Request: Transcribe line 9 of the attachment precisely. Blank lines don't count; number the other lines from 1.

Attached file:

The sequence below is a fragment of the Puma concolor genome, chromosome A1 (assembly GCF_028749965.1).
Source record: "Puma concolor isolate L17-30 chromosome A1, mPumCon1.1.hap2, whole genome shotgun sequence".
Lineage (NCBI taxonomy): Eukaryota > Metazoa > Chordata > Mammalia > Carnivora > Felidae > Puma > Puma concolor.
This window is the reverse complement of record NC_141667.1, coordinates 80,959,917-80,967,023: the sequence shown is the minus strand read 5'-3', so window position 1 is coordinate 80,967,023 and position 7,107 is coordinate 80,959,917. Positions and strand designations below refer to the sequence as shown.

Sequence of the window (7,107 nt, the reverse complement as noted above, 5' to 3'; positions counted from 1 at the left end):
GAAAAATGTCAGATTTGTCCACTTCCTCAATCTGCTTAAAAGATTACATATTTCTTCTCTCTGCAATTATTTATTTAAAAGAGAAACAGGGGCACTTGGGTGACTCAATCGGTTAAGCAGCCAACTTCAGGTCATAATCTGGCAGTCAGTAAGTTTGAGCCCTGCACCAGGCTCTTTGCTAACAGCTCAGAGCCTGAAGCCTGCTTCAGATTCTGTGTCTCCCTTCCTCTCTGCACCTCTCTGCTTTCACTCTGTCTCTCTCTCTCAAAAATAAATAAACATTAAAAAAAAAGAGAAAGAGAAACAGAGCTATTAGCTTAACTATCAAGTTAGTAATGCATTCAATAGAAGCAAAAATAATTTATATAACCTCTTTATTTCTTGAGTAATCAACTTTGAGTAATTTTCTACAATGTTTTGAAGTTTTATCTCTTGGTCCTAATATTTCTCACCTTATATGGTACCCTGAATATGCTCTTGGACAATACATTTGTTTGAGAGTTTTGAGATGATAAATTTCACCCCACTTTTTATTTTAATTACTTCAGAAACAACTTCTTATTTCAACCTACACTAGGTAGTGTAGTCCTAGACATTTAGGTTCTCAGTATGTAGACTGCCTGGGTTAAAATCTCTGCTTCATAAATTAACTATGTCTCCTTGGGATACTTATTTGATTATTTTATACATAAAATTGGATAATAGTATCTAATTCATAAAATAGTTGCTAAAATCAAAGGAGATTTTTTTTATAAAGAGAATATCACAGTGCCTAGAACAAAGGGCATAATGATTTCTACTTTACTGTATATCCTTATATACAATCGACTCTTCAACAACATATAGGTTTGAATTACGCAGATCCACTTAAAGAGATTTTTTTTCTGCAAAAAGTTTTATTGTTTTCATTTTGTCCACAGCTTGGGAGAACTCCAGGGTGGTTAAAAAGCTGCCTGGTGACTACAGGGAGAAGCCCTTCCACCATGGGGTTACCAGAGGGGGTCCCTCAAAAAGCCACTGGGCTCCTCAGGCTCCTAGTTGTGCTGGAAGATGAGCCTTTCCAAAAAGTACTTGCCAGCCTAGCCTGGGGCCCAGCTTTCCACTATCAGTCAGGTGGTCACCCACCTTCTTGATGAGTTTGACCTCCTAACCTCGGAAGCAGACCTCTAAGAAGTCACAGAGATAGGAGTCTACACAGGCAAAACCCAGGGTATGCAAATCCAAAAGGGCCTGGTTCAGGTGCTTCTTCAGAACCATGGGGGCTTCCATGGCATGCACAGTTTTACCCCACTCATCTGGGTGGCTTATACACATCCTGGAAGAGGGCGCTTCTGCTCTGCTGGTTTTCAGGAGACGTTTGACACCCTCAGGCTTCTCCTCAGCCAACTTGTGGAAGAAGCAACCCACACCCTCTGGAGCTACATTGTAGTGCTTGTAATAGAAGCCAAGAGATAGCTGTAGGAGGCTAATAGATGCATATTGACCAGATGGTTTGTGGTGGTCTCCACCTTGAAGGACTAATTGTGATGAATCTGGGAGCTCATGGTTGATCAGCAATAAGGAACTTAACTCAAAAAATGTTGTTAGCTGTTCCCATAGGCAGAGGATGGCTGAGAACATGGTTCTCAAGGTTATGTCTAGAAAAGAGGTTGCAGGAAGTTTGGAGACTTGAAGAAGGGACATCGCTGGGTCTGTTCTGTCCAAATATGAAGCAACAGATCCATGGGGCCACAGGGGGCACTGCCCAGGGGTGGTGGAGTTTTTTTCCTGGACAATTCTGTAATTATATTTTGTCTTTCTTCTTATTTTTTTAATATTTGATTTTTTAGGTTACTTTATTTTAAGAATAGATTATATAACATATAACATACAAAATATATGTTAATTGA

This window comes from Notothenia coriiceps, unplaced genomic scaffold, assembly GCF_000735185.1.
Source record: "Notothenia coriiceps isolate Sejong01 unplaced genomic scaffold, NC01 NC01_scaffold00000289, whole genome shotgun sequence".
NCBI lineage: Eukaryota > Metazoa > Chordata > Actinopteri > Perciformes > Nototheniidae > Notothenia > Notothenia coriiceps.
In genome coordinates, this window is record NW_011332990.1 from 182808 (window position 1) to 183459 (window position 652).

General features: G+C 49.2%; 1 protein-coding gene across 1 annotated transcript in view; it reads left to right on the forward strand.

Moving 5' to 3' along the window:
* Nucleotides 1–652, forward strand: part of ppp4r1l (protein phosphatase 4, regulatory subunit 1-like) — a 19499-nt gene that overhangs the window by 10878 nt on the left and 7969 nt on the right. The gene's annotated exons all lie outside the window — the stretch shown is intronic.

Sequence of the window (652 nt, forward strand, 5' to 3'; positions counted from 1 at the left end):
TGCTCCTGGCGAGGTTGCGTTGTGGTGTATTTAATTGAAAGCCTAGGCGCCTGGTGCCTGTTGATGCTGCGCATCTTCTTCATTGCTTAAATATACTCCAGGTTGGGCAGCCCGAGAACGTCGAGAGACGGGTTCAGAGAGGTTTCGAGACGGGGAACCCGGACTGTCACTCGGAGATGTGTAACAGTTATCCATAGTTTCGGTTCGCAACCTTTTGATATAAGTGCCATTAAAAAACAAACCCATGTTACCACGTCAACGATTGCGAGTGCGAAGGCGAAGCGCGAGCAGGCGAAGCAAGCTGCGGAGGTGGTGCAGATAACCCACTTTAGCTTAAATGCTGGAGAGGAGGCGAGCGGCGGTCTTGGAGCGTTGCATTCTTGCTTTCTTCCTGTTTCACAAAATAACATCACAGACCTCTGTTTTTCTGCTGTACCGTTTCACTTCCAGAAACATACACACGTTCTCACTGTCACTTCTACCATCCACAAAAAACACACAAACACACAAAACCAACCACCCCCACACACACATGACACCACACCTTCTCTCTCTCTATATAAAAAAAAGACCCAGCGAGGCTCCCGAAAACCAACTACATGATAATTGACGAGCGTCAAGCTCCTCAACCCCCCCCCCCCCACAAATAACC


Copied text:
NCBI lineage: Eukaryota > Metazoa > Chordata > Actinopteri > Perciformes > Nototheniidae > Notothenia > Notothenia coriiceps.